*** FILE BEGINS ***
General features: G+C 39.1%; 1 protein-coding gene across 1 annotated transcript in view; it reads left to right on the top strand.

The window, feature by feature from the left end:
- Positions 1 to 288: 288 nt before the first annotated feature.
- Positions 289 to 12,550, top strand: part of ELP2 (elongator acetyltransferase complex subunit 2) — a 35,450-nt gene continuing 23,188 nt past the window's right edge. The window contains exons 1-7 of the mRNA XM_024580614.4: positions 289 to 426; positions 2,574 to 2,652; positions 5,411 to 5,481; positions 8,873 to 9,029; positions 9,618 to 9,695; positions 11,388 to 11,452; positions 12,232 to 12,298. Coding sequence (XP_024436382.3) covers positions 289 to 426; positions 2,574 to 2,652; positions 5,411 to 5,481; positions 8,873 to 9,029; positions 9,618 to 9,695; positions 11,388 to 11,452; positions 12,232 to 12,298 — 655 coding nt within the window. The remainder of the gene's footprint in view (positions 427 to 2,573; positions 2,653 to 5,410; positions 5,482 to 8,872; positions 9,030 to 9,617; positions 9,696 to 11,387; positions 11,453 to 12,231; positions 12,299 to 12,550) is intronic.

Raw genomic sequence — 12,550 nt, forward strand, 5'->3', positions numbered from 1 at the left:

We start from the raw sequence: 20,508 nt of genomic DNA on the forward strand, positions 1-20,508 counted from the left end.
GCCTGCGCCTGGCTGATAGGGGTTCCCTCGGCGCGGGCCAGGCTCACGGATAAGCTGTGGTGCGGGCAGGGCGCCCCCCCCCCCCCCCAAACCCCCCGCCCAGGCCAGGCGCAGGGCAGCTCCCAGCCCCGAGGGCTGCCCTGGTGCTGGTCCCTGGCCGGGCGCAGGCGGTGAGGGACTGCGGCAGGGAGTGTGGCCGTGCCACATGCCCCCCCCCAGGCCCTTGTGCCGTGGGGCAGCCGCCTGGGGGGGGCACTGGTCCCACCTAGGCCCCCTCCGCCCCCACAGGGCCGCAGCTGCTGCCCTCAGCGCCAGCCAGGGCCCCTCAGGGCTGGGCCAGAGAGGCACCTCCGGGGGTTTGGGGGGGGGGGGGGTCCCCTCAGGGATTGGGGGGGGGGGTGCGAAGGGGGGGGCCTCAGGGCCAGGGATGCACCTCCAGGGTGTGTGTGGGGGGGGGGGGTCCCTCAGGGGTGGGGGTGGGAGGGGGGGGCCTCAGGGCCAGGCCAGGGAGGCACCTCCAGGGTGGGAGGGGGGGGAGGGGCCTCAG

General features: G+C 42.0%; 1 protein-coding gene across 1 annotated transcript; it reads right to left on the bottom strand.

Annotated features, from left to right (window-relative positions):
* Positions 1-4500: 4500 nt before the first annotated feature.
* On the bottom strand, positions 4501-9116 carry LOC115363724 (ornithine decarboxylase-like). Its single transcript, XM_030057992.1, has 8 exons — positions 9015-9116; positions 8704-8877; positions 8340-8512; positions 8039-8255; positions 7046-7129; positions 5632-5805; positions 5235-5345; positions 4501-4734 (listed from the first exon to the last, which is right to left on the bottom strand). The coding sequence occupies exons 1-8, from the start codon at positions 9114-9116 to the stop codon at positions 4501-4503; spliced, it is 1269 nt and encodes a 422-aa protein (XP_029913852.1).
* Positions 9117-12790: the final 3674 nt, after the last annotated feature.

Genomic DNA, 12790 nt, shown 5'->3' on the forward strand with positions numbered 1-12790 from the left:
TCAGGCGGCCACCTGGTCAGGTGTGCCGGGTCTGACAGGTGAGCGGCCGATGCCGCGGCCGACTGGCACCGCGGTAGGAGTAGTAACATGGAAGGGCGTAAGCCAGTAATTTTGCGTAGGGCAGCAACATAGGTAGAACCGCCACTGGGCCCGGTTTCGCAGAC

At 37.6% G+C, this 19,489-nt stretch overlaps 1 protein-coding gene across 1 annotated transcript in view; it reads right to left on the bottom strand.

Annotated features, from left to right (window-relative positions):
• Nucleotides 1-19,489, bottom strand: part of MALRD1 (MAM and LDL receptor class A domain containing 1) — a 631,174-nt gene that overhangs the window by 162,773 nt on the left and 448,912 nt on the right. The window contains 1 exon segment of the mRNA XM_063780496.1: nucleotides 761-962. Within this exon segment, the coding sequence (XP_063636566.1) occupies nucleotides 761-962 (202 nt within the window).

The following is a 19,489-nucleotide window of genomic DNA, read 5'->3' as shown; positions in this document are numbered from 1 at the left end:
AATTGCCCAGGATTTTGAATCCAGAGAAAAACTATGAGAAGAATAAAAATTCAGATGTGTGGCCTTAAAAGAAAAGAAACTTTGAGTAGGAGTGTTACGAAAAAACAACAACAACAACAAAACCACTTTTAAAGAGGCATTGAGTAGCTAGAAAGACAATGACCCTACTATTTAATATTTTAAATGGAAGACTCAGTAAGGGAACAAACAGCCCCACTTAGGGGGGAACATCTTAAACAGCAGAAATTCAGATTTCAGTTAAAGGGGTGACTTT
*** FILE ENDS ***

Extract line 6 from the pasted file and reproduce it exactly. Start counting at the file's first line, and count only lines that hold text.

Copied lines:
We start from the raw sequence: 20,508 nt of genomic DNA on the forward strand, positions 1-20,508 counted from the left end.